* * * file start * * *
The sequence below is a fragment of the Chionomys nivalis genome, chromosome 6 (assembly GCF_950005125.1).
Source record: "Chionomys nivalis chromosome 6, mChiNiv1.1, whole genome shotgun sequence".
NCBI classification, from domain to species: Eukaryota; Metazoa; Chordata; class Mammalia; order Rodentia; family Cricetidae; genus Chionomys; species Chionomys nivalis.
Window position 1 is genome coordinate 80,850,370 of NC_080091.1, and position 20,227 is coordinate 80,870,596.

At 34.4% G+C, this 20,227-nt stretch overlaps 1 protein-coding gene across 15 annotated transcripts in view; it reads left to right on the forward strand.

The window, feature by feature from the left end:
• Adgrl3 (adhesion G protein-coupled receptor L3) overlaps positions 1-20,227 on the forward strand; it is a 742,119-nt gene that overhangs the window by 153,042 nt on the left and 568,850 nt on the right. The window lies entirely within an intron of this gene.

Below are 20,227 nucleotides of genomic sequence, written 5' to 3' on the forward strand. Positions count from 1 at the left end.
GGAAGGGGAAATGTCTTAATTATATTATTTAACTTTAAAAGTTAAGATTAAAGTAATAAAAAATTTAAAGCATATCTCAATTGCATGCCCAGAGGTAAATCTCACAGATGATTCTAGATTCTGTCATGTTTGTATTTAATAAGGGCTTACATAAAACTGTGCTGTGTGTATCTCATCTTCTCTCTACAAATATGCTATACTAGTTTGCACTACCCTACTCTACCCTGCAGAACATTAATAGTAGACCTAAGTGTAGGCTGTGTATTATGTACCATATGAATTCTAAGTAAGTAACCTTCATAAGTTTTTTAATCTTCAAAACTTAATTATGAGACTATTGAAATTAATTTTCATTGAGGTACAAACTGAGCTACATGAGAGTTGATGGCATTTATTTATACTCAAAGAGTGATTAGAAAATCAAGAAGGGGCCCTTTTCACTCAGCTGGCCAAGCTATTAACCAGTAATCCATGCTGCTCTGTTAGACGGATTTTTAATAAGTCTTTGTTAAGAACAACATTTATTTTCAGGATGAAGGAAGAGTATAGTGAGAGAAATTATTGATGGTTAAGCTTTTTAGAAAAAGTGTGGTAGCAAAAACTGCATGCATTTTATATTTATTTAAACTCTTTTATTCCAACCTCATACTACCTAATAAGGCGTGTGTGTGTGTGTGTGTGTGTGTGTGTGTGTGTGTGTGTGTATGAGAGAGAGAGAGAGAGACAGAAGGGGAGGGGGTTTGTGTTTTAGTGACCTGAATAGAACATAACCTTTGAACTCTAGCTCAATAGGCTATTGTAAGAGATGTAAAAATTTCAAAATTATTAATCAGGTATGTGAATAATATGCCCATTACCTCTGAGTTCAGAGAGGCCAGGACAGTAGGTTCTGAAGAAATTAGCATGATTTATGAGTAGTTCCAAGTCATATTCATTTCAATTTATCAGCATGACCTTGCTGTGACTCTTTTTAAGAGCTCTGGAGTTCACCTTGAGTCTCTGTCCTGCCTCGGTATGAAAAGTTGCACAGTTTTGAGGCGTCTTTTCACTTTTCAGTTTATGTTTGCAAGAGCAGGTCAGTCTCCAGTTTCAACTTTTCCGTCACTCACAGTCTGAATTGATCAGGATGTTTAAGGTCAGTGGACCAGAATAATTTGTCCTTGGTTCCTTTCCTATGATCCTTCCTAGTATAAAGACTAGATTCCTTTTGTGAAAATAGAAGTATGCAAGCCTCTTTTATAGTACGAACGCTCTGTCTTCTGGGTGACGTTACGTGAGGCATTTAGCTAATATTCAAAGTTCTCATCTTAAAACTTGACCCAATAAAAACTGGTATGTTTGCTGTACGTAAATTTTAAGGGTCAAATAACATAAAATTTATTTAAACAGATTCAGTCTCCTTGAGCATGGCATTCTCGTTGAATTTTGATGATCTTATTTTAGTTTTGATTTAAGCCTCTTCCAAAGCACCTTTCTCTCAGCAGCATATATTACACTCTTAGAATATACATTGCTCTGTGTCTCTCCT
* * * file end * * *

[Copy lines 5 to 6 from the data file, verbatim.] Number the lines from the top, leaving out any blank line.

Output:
At 34.4% G+C, this 20,227-nt stretch overlaps 1 protein-coding gene across 15 annotated transcripts in view; it reads left to right on the forward strand.

The window, feature by feature from the left end: